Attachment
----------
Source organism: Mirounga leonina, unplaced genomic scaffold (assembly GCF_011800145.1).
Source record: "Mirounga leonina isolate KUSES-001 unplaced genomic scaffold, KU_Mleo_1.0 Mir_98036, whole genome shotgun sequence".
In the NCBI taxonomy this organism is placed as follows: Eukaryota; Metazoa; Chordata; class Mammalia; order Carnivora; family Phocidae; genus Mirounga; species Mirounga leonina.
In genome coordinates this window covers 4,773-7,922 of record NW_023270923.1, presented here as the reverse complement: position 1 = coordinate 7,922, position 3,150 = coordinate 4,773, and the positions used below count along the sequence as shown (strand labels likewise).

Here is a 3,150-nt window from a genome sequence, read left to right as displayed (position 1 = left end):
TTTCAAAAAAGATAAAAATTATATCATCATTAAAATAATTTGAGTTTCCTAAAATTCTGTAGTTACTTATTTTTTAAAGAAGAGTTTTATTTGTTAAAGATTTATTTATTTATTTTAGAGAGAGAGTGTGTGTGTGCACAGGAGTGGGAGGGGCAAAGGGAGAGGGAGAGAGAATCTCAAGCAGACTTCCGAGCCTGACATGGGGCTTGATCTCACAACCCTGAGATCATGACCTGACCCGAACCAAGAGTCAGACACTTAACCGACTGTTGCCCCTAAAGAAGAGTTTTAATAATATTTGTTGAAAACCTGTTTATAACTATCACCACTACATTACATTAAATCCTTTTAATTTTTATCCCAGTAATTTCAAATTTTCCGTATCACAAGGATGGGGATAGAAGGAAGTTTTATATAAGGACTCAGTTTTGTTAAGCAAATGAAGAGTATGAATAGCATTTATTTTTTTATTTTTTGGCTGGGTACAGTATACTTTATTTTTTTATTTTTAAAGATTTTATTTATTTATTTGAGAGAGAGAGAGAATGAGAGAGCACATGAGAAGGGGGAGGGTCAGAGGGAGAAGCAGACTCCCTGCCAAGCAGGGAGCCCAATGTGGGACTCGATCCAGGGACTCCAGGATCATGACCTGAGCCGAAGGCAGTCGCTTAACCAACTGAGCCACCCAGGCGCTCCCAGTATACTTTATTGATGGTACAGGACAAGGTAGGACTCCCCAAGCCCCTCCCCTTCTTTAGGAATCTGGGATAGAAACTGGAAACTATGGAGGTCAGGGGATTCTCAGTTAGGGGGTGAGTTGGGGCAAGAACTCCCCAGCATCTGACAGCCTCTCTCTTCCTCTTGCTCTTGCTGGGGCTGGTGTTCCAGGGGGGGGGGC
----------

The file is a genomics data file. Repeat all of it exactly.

Source organism: Mirounga leonina, unplaced genomic scaffold (assembly GCF_011800145.1).
Source record: "Mirounga leonina isolate KUSES-001 unplaced genomic scaffold, KU_Mleo_1.0 Mir_98036, whole genome shotgun sequence".
In the NCBI taxonomy this organism is placed as follows: Eukaryota; Metazoa; Chordata; class Mammalia; order Carnivora; family Phocidae; genus Mirounga; species Mirounga leonina.
In genome coordinates this window covers 4,773-7,922 of record NW_023270923.1, presented here as the reverse complement: position 1 = coordinate 7,922, position 3,150 = coordinate 4,773, and the positions used below count along the sequence as shown (strand labels likewise).

Here is a 3,150-nt window from a genome sequence, read left to right as displayed (position 1 = left end):
TTTCAAAAAAGATAAAAATTATATCATCATTAAAATAATTTGAGTTTCCTAAAATTCTGTAGTTACTTATTTTTTAAAGAAGAGTTTTATTTGTTAAAGATTTATTTATTTATTTTAGAGAGAGAGTGTGTGTGTGCACAGGAGTGGGAGGGGCAAAGGGAGAGGGAGAGAGAATCTCAAGCAGACTTCCGAGCCTGACATGGGGCTTGATCTCACAACCCTGAGATCATGACCTGACCCGAACCAAGAGTCAGACACTTAACCGACTGTTGCCCCTAAAGAAGAGTTTTAATAATATTTGTTGAAAACCTGTTTATAACTATCACCACTACATTACATTAAATCCTTTTAATTTTTATCCCAGTAATTTCAAATTTTCCGTATCACAAGGATGGGGATAGAAGGAAGTTTTATATAAGGACTCAGTTTTGTTAAGCAAATGAAGAGTATGAATAGCATTTATTTTTTTATTTTTTGGCTGGGTACAGTATACTTTATTTTTTTATTTTTAAAGATTTTATTTATTTATTTGAGAGAGAGAGAGAATGAGAGAGCACATGAGAAGGGGGAGGGTCAGAGGGAGAAGCAGACTCCCTGCCAAGCAGGGAGCCCAATGTGGGACTCGATCCAGGGACTCCAGGATCATGACCTGAGCCGAAGGCAGTCGCTTAACCAACTGAGCCACCCAGGCGCTCCCAGTATACTTTATTGATGGTACAGGACAAGGTAGGACTCCCCAAGCCCCTCCCCTTCTTTAGGAATCTGGGATAGAAACTGGAAACTATGGAGGTCAGGGGATTCTCAGTTAGGGGGTGAGTTGGGGCAAGAACTCCCCAGCATCTGACAGCCTCTCTCTTCCTCTTGCTCTTGCTGGGGCTGGTGTTCCAGGGGGGGGGGC